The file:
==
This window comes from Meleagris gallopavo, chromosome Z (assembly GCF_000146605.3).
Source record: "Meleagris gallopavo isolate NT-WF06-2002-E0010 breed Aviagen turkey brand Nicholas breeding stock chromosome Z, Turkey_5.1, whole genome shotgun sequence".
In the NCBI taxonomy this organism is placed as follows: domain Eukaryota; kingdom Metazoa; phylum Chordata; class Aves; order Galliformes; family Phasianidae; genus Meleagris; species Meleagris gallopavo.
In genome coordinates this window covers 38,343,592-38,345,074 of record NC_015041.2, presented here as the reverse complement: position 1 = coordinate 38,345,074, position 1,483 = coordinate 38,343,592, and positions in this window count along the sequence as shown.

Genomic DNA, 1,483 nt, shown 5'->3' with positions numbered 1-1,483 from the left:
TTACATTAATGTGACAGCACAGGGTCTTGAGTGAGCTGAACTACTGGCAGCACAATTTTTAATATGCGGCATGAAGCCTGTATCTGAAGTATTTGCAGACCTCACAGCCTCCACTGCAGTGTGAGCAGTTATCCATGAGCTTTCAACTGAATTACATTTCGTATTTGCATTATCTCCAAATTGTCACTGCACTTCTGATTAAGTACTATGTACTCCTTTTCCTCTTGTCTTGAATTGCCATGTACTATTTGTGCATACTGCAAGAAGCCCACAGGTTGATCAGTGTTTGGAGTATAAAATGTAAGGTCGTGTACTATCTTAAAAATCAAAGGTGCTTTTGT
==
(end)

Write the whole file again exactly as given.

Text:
This window comes from Meleagris gallopavo, chromosome Z (assembly GCF_000146605.3).
Source record: "Meleagris gallopavo isolate NT-WF06-2002-E0010 breed Aviagen turkey brand Nicholas breeding stock chromosome Z, Turkey_5.1, whole genome shotgun sequence".
In the NCBI taxonomy this organism is placed as follows: domain Eukaryota; kingdom Metazoa; phylum Chordata; class Aves; order Galliformes; family Phasianidae; genus Meleagris; species Meleagris gallopavo.
In genome coordinates this window covers 38,343,592-38,345,074 of record NC_015041.2, presented here as the reverse complement: position 1 = coordinate 38,345,074, position 1,483 = coordinate 38,343,592, and positions in this window count along the sequence as shown.

Genomic DNA, 1,483 nt, shown 5'->3' with positions numbered 1-1,483 from the left:
TTACATTAATGTGACAGCACAGGGTCTTGAGTGAGCTGAACTACTGGCAGCACAATTTTTAATATGCGGCATGAAGCCTGTATCTGAAGTATTTGCAGACCTCACAGCCTCCACTGCAGTGTGAGCAGTTATCCATGAGCTTTCAACTGAATTACATTTCGTATTTGCATTATCTCCAAATTGTCACTGCACTTCTGATTAAGTACTATGTACTCCTTTTCCTCTTGTCTTGAATTGCCATGTACTATTTGTGCATACTGCAAGAAGCCCACAGGTTGATCAGTGTTTGGAGTATAAAATGTAAGGTCGTGTACTATCTTAAAAATCAAAGGTGCTTTTGT